Hurricane Matthew is dangerous. It's no liberal hoax, and Matt Drudge should be ashamed.

Source: Getty Images
Source: Getty Images
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Add Hurricane Trutherism to the list of baseless conspiracy theories conservative media figure Matt Drudge has signed onto.

As officials — including Florida's own conservative Gov. Rick Scott — warn that Hurricane Matthew could be one of the deadliest storms Florida has seen in decades, Drudge took to his Internet soapbox to question whether liberals were exaggerating the storm's seriousness to convince conservatives to believe climate change is real.

"The deplorables are starting to wonder if govt has been lying to them about Hurricane Matthew intensity to make exaggerated point on climate," Drudge tweeted Thursday afternoon, hours before the storm was set to barrel into the east coast of Florida.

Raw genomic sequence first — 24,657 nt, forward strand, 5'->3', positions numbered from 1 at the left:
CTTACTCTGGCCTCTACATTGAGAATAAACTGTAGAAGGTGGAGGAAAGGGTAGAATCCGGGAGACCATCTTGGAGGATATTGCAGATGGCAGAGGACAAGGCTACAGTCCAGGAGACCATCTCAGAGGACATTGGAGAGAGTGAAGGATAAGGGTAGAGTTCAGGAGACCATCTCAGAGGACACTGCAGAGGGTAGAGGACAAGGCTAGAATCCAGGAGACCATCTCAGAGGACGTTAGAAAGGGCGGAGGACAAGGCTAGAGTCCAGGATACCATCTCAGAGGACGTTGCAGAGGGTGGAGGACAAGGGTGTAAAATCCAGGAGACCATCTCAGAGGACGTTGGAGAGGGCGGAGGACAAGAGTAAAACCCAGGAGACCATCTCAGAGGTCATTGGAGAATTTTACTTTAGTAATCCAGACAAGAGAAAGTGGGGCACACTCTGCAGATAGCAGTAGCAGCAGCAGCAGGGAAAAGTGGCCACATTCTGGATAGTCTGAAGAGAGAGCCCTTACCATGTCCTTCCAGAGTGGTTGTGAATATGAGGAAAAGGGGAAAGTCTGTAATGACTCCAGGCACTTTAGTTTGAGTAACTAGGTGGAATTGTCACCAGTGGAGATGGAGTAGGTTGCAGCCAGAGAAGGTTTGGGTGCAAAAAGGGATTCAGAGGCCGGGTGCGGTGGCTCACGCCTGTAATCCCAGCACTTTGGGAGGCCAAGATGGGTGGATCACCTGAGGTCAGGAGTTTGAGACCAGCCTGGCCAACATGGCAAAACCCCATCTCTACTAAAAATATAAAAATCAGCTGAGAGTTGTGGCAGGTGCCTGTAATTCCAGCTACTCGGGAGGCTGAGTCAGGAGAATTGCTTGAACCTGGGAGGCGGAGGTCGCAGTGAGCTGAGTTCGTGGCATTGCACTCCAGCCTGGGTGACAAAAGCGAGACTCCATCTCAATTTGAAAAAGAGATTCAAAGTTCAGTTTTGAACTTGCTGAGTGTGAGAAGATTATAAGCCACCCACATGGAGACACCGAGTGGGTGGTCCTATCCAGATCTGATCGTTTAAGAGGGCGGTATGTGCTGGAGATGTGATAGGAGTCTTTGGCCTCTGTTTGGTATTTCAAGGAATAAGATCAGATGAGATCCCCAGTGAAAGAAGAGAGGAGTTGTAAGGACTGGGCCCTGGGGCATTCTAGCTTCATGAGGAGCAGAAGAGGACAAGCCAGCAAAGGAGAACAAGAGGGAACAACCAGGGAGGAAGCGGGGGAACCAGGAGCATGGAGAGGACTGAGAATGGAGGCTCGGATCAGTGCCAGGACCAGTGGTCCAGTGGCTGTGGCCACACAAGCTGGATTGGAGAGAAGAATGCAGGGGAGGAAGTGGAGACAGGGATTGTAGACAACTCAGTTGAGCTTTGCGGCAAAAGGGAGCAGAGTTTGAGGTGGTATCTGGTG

Drudge went on to cast doubt on the scientific observations of actual weather predictors and experts — without any basis in fact. 

He also posted a splash headline asking, in all caps, "STORM FIZZLE?" — yet another dangerous wording that could cost people their lives if they listen to Drudge's word over actual experts. 

For now, Drudge is on his own in the conservative media sphere in questioning the intensity of the storm. 

Scott, a tea party Republican and Donald Trump supporter, has been using dire language in warning residents of his state to take the storm seriously.

"This storm will kill you," Scott said during a news conference, urging those under evacuation order to heed the calls. "Time is running out."

Trump himself sent out a measured statement on the storm, urging those in the storm's path to "listen to their Governors and local emergency officials urging the evacuations of at-risk coastal communities."

But if Drudge's doubts catch on in the conservative media echo chamber —where he has immense reach and clout — it could create an ugly and dangerous situation that could cost people their lives. This is no game.

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Emily C. Singer

Emily C. Singer, née Cahn, is a senior writer for Mic covering politics. She is based in New York and can be reached at esinger@mic.com

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